Such methods are not foolproof for all forms, concedes Steckles. A sphere or ball is a major outlier when it comes to clean wrapping jobs. Modern difficulties in wrapping such a shape may relate to objects like bath bombs or basketballs, but Steckles says the question of “wrapping” a sphere dates back to some of the earliest cartographers.

    “As cartographers know, you can’t represent the surface of a globe without distorting or stretching the countries at the top and bottom of the map,” says Steckles. “The geometry of a sphere means that it’s impossible to wrap a flat square on the surface without a lot of overlap or cut. We say the shape has a positive curvature, which means if you draw crossed lines in two perpendicular directions, the surface curves downward in both directions, and this is what makes it geometrically different from a flat shape like a piece of paper. “

    ➡️ Try this: the art of furoshiki

    Tatiana Magoyan / EyeEmGetty Images

    These math tips can help you reduce the amount of trash you create during your packing frenzy, but the majority of your neatly folded gift wrap will always end up in the trash. While some natural gift wrap can be recycled, much more cannot be thanks to plastic or glitter coatings. This waste can add an estimate 2.3 million pounds to landfills every year.

    Instead, try wrapping your gifts in reusable fabric. These decorative wrapping fabrics, called furoshiki, date back to 8th-century Japan. This method is beautiful and low polluting. In addition, it will prevent you from picking up scraps of paper scattered around your house.

    If after all these tips you still have trouble wrapping a gift perfectly, Erik Tomorrow, professor of computer science at the Massachusetts Institute of Technology, reveals a little-known fact that may reassure you: even mathematicians technically do not know how to pack a perfect cube, let alone a box.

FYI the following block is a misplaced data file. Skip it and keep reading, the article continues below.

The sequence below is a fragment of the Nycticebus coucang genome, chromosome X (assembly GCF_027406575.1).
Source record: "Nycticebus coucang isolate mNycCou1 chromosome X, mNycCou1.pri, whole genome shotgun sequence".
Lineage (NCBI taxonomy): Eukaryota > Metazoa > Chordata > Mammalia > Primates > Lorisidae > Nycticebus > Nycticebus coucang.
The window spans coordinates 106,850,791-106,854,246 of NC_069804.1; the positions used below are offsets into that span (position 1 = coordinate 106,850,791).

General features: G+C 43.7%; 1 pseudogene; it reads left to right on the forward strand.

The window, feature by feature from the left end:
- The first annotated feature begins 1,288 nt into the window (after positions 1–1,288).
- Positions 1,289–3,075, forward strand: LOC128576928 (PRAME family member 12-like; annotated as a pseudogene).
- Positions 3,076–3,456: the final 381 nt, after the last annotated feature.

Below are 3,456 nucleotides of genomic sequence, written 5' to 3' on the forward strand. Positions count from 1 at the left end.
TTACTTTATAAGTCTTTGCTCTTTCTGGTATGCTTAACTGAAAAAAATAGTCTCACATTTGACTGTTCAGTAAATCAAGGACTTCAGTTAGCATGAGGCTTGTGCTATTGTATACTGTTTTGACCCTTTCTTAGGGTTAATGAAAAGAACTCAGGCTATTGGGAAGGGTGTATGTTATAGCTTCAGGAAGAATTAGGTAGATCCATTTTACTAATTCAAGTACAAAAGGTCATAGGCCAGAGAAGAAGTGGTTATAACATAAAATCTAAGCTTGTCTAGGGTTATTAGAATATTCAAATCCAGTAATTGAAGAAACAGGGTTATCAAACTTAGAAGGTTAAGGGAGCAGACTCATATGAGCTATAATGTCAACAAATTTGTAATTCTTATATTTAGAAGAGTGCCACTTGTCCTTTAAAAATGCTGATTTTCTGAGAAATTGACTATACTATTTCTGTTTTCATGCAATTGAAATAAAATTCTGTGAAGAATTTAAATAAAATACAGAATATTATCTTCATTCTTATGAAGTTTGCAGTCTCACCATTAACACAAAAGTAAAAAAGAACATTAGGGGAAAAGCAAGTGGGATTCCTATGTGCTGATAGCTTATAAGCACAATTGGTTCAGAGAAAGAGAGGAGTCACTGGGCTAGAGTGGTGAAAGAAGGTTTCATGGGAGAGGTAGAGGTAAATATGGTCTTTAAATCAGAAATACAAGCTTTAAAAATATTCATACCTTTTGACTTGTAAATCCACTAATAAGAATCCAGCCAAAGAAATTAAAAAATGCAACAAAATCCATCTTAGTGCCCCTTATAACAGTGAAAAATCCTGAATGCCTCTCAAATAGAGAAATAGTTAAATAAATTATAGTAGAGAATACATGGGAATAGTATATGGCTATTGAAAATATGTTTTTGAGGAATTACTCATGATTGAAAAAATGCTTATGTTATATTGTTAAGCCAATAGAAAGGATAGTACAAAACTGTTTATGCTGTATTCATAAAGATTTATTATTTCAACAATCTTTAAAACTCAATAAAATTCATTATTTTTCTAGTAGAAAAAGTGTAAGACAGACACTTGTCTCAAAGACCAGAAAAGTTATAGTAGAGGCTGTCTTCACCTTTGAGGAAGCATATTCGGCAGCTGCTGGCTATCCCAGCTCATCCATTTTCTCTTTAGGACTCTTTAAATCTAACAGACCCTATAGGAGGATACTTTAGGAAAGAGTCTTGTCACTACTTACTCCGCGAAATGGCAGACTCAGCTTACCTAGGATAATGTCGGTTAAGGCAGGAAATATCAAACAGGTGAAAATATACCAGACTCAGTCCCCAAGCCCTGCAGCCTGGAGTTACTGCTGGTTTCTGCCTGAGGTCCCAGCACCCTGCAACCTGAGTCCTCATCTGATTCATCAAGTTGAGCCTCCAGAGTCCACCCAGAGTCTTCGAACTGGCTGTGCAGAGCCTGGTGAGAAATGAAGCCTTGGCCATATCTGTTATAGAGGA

“Yes [the wrapping] is a square piece of paper, we know the best [way]”, said Tomorrow.”[But] What if I gave you an eight and a half by eleven rectangle? The answer turns out to be really complicated … And again, it’s just a matter of wrapping a cube. If you pack a general box it’s going to get even messier. Here, we don’t even know the correct answer. “

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    Trying to answer such questions is only part of what mathematicians can use packaging for in the “real” world, says Demaine, whose research focuses on computational methods to perfect geometric folding. . Demaine and Steckles claim that computer modeling of packaging can help design everything from expertly folded airbags to self-propelled origami robots.

    Ultimately, Demaine, Steckles, and DuLaney all agree that wrapping gifts shouldn’t be a chore, but rather an opportunity to express your creativity and appreciation for those around you. So don’t worry if your packaging job isn’t perfect, even mathematicians aren’t perfect.